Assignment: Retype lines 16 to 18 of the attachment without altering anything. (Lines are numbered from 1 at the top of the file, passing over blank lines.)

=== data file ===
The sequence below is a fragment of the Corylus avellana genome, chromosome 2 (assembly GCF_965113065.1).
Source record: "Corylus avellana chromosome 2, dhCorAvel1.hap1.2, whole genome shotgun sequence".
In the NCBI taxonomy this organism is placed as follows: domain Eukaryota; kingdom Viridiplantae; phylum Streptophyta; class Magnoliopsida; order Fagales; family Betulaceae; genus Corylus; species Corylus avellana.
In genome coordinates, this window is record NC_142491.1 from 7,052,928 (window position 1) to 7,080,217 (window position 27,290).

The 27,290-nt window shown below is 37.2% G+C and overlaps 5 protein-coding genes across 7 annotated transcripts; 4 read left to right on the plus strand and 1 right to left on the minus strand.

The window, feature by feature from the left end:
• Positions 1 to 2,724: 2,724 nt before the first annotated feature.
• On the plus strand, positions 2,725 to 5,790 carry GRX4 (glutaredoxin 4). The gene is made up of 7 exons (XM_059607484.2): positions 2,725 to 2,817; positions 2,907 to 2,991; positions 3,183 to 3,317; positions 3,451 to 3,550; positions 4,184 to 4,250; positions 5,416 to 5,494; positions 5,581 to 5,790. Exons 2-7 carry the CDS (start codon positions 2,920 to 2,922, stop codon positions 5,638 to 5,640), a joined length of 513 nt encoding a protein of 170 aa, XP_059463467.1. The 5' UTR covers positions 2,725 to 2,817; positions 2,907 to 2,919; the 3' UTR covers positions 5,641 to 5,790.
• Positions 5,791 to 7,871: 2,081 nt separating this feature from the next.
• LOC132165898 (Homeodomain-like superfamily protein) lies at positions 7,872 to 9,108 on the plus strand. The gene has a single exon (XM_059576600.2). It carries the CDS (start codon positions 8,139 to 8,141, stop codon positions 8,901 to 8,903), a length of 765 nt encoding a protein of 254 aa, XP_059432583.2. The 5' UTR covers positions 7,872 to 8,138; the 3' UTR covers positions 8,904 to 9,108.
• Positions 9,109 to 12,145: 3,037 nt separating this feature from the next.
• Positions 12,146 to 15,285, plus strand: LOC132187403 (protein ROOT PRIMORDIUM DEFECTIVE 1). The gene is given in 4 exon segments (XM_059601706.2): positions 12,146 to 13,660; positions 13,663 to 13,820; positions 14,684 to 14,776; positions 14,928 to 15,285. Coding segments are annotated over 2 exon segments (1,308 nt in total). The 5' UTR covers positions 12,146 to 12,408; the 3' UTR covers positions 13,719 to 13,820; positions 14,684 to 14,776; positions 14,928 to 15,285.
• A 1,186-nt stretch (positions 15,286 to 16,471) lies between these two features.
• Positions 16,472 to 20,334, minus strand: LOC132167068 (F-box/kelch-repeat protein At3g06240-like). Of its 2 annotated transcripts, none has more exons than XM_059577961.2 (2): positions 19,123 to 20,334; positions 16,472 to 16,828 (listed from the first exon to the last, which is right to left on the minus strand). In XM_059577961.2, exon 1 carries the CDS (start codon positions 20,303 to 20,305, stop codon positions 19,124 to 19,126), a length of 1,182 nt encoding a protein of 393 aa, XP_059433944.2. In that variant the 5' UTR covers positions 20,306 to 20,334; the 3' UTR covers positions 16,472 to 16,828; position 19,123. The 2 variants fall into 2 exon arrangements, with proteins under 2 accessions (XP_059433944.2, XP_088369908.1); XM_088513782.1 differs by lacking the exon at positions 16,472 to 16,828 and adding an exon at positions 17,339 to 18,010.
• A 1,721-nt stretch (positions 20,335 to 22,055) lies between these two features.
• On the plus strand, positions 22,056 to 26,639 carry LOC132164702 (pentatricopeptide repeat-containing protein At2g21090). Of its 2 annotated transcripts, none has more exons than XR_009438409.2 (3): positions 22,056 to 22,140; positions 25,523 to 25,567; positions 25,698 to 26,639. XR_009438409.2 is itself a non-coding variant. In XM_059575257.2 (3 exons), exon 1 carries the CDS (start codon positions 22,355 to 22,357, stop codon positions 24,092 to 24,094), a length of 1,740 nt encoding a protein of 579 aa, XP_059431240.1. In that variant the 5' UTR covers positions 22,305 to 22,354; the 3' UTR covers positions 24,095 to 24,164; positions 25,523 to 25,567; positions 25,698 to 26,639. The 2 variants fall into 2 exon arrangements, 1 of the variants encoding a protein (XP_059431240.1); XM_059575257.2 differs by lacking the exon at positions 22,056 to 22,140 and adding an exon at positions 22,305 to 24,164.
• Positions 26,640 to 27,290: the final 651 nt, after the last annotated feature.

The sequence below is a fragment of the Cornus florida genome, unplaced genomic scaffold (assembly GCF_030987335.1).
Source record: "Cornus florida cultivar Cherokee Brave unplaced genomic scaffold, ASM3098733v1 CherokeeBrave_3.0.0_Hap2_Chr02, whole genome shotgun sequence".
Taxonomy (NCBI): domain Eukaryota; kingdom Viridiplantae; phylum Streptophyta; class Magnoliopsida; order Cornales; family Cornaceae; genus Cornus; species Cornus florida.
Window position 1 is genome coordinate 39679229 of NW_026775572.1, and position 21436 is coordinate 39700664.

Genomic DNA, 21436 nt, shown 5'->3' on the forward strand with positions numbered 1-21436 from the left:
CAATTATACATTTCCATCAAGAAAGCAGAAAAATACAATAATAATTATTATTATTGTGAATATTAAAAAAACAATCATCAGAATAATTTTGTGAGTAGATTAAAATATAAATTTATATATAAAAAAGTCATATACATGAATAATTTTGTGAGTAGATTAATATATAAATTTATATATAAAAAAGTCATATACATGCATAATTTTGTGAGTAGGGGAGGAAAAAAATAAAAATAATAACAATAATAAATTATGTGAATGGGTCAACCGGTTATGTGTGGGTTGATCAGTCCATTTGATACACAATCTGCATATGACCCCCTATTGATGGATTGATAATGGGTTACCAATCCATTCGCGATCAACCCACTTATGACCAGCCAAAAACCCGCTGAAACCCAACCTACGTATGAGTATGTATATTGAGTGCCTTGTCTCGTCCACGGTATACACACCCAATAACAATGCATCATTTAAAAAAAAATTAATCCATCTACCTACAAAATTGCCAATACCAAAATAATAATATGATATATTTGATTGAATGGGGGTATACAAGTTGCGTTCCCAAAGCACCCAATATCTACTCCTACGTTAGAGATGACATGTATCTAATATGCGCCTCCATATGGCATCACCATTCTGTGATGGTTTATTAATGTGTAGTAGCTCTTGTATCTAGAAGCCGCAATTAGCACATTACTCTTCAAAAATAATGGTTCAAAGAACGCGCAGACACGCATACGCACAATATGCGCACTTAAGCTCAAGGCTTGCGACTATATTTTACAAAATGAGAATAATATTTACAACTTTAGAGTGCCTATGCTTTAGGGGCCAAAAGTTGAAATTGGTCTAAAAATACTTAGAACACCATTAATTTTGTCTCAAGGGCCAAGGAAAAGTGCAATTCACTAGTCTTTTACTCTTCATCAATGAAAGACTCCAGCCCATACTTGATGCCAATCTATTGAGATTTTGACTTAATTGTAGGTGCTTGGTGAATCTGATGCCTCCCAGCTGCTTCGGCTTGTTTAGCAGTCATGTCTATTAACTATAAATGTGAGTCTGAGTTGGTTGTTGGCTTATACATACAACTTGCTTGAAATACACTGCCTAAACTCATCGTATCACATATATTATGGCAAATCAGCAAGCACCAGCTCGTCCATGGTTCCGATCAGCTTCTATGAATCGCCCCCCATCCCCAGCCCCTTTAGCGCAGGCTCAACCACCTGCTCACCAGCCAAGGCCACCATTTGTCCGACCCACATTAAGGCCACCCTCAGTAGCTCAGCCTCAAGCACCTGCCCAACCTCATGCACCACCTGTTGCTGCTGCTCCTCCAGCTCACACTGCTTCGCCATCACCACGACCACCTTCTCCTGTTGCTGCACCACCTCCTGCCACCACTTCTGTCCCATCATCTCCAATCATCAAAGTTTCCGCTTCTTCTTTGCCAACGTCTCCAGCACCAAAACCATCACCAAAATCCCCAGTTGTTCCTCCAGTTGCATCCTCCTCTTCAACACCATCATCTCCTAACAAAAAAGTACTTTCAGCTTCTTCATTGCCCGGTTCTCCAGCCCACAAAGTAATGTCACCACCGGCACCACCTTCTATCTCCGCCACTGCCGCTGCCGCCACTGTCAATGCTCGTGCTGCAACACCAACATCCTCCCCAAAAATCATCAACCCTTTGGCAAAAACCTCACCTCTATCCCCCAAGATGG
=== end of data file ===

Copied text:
• On the plus strand, positions 22,056 to 26,639 carry LOC132164702 (pentatricopeptide repeat-containing protein At2g21090). Of its 2 annotated transcripts, none has more exons than XR_009438409.2 (3): positions 22,056 to 22,140; positions 25,523 to 25,567; positions 25,698 to 26,639. XR_009438409.2 is itself a non-coding variant. In XM_059575257.2 (3 exons), exon 1 carries the CDS (start codon positions 22,355 to 22,357, stop codon positions 24,092 to 24,094), a length of 1,740 nt encoding a protein of 579 aa, XP_059431240.1. In that variant the 5' UTR covers positions 22,305 to 22,354; the 3' UTR covers positions 24,095 to 24,164; positions 25,523 to 25,567; positions 25,698 to 26,639. The 2 variants fall into 2 exon arrangements, 1 of the variants encoding a protein (XP_059431240.1); XM_059575257.2 differs by lacking the exon at positions 22,056 to 22,140 and adding an exon at positions 22,305 to 24,164.
• Positions 26,640 to 27,290: the final 651 nt, after the last annotated feature.

The sequence below is a fragment of the Cornus florida genome, unplaced genomic scaffold (assembly GCF_030987335.1).